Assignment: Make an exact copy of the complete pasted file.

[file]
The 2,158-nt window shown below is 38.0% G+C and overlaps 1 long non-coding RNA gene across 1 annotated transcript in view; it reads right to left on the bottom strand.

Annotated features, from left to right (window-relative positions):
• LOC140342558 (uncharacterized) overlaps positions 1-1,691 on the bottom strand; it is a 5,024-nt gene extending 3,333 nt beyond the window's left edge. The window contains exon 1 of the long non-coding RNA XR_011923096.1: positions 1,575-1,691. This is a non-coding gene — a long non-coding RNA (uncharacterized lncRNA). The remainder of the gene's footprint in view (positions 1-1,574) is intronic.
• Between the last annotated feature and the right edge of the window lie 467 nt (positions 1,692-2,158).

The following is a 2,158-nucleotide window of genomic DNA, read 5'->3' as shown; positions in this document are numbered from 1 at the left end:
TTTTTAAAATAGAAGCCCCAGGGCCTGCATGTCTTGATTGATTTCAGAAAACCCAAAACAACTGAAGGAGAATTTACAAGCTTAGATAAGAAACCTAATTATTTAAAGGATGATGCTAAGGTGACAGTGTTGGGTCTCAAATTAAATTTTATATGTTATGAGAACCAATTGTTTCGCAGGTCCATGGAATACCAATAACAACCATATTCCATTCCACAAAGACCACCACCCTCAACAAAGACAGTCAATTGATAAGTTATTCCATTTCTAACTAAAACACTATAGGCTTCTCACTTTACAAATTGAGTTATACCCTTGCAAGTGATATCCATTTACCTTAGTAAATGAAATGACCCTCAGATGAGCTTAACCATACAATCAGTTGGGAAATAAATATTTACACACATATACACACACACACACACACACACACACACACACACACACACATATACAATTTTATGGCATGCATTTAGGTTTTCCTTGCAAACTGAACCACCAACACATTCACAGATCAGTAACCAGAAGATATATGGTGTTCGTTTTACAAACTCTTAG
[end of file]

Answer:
The 2,158-nt window shown below is 38.0% G+C and overlaps 1 long non-coding RNA gene across 1 annotated transcript in view; it reads right to left on the bottom strand.

Annotated features, from left to right (window-relative positions):
• LOC140342558 (uncharacterized) overlaps positions 1-1,691 on the bottom strand; it is a 5,024-nt gene extending 3,333 nt beyond the window's left edge. The window contains exon 1 of the long non-coding RNA XR_011923096.1: positions 1,575-1,691. This is a non-coding gene — a long non-coding RNA (uncharacterized lncRNA). The remainder of the gene's footprint in view (positions 1-1,574) is intronic.
• Between the last annotated feature and the right edge of the window lie 467 nt (positions 1,692-2,158).

The following is a 2,158-nucleotide window of genomic DNA, read 5'->3' as shown; positions in this document are numbered from 1 at the left end:
TTTTTAAAATAGAAGCCCCAGGGCCTGCATGTCTTGATTGATTTCAGAAAACCCAAAACAACTGAAGGAGAATTTACAAGCTTAGATAAGAAACCTAATTATTTAAAGGATGATGCTAAGGTGACAGTGTTGGGTCTCAAATTAAATTTTATATGTTATGAGAACCAATTGTTTCGCAGGTCCATGGAATACCAATAACAACCATATTCCATTCCACAAAGACCACCACCCTCAACAAAGACAGTCAATTGATAAGTTATTCCATTTCTAACTAAAACACTATAGGCTTCTCACTTTACAAATTGAGTTATACCCTTGCAAGTGATATCCATTTACCTTAGTAAATGAAATGACCCTCAGATGAGCTTAACCATACAATCAGTTGGGAAATAAATATTTACACACATATACACACACACACACACACACACACACACACACACACACACATATACAATTTTATGGCATGCATTTAGGTTTTCCTTGCAAACTGAACCACCAACACATTCACAGATCAGTAACCAGAAGATATATGGTGTTCGTTTTACAAACTCTTAG